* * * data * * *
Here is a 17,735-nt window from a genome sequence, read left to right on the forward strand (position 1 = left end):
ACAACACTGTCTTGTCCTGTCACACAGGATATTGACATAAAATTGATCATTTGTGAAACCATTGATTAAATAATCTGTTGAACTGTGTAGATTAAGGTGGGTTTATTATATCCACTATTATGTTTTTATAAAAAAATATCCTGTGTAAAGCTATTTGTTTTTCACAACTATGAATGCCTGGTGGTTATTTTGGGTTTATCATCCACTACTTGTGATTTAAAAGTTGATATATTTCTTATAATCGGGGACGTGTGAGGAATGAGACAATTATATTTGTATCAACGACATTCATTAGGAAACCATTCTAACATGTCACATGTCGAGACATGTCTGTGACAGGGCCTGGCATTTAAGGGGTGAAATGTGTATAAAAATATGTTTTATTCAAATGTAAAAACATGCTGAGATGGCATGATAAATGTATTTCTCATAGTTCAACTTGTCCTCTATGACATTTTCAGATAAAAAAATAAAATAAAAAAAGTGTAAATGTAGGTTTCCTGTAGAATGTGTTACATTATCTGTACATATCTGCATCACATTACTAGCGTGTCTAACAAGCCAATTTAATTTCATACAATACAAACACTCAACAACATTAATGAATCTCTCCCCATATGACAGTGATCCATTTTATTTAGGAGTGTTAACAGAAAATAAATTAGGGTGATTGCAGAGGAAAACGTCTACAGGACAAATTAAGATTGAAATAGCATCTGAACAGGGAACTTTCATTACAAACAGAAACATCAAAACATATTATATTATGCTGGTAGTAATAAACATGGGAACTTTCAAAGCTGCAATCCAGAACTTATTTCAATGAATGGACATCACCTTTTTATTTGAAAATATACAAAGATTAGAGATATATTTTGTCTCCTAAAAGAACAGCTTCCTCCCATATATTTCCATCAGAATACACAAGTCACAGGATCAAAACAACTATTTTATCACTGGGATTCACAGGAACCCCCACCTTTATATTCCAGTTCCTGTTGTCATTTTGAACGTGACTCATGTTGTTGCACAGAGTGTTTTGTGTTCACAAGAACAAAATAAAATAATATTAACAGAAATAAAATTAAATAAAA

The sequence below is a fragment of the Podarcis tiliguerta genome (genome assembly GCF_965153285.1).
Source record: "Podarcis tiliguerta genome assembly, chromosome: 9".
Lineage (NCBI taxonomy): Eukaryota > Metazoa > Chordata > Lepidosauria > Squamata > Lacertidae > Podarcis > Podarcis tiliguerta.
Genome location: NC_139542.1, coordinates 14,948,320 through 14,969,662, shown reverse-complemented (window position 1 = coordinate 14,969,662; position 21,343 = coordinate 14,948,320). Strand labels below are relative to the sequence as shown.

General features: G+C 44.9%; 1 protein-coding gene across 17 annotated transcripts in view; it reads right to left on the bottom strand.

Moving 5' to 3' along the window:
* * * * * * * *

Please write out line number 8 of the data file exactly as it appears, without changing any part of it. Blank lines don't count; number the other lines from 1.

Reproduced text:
Moving 5' to 3' along the window: